19th May 2021
Controlling Worms on Farms
Controlling Worms on Farms
By Ally Anderson of Zoetis
There has been a challenging start to the grazing season across the country with an unusually cold and dry April leading to poor grass growth in many regions. This is likely to have an impact on the parasites that we often expect to see at this time of year and emphasises the importance of monitoring flocks to make sure any treatments are given at the correct time.
Lambs that are grazing fields that were grazed by lambs the previous year will be at risk of Nematodirosis – caused by the Nematodirus battus worm. We would usually expect Nematodirus to cause problems in lambs that are 6-12 weeks of age coinciding with when they are likely to have started eating decent quantities of grass. This year there has been less grass available, potentially leading to poor ewe milk production, with the knock-on effect that lambs may be grazing grass at a younger age and therefore at risk of worms earlier than usual.
It is important to be aware of the potential risk of Nematodirus on farm as in the right conditions there can be a mass hatch of infective larvae from eggs on pasture, with lamb deaths the first sign of the problem. Information on the risk in your area can be found at the SCOPS Nematodirus Forecast (https://www.scops.org.uk/forecasts/nematodirus-forecast/) which can be used to help decide the optimum time for treatment. White drenches are a suitable treatment choice for Nematodirus, however it is important to check that there is not a mixed infection present that could require a different treatment.
Stomach worms can have a big impact on productivity and profitability of lambs at pasture if steps are not taken to control them. There are various species of worms that can affect grazing animals and they can cause poor carcase quality, decreased wool production and a reduction in growth rates which leads to delayed finishing times. It is important to have a worm control plan in place that will minimise the impact these parasites can have on the lambs.
Good worm control is a balance between the level of challenge that would reduce productivity and the level required to enable the development of protective immunity in the lambs. Low levels of infective larval challenge have minor effects on growth rates but allow for the development of immunity. Larger challenges check growth and animals will not catch up to the cumulative growth rates that they would have achieved had the challenge been small. It is important to assess and reduce pasture risk – allow lambs to graze lower risk pastures such as hay and silage aftermaths or use mature ewes to ‘hoover’ larvae off infective pasture to keep larval exposure low.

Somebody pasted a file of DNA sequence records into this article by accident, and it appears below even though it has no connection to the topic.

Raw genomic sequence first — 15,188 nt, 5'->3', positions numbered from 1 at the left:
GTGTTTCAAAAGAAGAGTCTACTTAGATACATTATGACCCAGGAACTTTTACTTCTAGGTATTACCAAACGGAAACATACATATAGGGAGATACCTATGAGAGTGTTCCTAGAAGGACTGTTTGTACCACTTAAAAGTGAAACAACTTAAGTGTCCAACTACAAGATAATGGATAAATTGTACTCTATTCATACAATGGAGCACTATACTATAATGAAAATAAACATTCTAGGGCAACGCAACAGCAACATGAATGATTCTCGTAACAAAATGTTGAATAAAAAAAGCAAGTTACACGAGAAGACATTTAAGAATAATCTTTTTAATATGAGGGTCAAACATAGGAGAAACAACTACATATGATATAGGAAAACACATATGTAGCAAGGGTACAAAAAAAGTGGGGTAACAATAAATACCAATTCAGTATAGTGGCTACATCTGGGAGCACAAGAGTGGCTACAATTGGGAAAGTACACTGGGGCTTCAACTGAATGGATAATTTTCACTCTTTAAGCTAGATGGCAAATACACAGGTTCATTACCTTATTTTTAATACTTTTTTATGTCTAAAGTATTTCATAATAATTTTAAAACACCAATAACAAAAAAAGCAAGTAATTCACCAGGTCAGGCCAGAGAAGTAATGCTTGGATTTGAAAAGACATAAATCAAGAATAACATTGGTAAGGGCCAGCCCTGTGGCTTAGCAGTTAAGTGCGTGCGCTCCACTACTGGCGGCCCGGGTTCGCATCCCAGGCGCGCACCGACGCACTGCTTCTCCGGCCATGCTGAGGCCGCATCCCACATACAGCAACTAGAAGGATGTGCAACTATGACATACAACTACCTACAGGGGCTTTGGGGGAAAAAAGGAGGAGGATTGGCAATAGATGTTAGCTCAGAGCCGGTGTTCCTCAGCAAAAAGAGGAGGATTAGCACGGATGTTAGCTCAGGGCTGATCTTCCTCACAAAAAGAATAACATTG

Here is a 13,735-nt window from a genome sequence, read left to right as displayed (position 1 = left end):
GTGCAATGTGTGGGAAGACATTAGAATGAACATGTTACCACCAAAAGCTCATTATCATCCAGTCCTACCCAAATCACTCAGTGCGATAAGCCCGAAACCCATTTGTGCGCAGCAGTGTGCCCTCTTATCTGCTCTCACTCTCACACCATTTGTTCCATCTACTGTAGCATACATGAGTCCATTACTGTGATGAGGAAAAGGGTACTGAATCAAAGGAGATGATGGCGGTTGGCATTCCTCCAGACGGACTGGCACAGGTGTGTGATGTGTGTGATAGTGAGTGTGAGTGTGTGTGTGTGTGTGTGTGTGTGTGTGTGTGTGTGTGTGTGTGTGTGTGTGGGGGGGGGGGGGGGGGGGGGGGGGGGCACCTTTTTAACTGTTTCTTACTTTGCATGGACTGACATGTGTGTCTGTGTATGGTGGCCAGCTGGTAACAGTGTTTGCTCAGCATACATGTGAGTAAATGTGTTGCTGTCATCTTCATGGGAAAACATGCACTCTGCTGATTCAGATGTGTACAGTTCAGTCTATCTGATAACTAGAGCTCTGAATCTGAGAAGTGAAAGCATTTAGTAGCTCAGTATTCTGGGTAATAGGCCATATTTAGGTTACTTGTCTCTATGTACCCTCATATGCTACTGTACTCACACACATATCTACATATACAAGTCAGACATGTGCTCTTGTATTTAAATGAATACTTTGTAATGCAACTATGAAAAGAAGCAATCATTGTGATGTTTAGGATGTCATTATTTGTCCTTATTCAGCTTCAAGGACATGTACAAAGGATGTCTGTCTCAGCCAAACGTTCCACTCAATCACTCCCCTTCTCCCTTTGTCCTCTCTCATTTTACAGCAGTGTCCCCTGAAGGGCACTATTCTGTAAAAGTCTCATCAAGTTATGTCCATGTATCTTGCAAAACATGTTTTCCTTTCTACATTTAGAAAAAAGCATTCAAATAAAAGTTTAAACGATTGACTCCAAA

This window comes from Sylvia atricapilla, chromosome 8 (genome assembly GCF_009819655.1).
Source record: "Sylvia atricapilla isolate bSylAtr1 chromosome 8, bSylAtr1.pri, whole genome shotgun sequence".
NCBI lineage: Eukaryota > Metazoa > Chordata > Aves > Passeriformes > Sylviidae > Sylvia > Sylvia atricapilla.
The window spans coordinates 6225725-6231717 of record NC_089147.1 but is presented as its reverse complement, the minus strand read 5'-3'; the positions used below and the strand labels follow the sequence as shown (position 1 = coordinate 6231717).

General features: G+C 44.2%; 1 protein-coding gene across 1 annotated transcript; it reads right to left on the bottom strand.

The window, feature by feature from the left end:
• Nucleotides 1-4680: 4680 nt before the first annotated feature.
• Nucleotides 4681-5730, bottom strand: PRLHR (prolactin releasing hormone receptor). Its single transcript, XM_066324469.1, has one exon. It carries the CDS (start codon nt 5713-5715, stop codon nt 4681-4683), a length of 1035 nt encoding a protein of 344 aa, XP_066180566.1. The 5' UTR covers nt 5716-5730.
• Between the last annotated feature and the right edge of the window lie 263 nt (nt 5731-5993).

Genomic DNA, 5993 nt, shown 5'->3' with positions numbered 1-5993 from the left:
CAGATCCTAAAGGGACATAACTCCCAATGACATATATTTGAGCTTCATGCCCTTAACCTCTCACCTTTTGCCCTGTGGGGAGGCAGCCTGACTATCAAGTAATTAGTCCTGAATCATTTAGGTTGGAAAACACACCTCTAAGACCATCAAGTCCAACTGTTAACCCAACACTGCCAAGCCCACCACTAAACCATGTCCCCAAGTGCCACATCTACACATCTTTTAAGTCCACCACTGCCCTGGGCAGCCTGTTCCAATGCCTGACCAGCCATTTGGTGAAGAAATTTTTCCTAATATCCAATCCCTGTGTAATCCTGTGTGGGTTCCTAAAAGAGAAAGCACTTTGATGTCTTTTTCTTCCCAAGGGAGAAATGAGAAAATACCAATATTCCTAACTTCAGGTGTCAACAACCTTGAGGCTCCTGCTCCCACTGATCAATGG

It is important that anthelmintics are only used when necessary to prevent the overuse of these products. As this spring has shown, there can be big variations in weather conditions and worm challenge across different seasons, so it is important not to dose based on the calendar. Growth rates and faecal egg counts can be used to assess whether treatment is needed.
The Zoetis Parasite Watch scheme provides information on the worm challenge across the UK using data from 26 monitor farms. Farmers can access the latest Parasite Watch data by either signing up to receive updates or visiting the website www.parasitewatch.co.uk
Once a decision has been taken that treatment is needed, it is important that the correct product is chosen. Every time a product is used there is the opportunity for anthelmintic resistance to develop. If a treatment is given at the correct dose rate and a worm is able to survive, this is considered to be a resistant worm. This is a heritable process which means resistant worms are able to produce resistant offspring. When we refer to anthelmintic resistance we are referring to the worm population, rather than the lambs.
The development of resistance to a specific active is a gradual process and when it begins to develop on farm, it may not be obvious that there is an issue. As worm resistance to a product increases and it becomes less than 50% effective, then it will be clear there is an issue. Unfortunately by this time it is too late to reverse the problem.
To test how well a drench is working on your farm it is advisable to work with your animal health advisor. Drench checks can be performed which involve taking faecal samples from a group of animals on the day of treatment and then 7 or 14 days later depending on the active used. The results from this test can then be used to decide if further investigations are needed.
If resistance to an active is found on farm, then it is important not to panic. There are many different ways of managing this issue and there is a lot of information and advice available for farmers to help with the situation. The best place to start is to find out what the situation is on your farm so that if there is a problem developing steps can be taken to help manage the issue.
QMS have developed a booklet in collaboration with HCC and AHDB named ‘Worm Control in Sheep’. The publication can be viewed and downloaded from the publications section of the QMS website www.qmscotland.co.uk . A printed copy can be requested by emailing firstname.lastname@example.org.
View here - https://www.qmscotland.co.uk/worm-control-sheep-1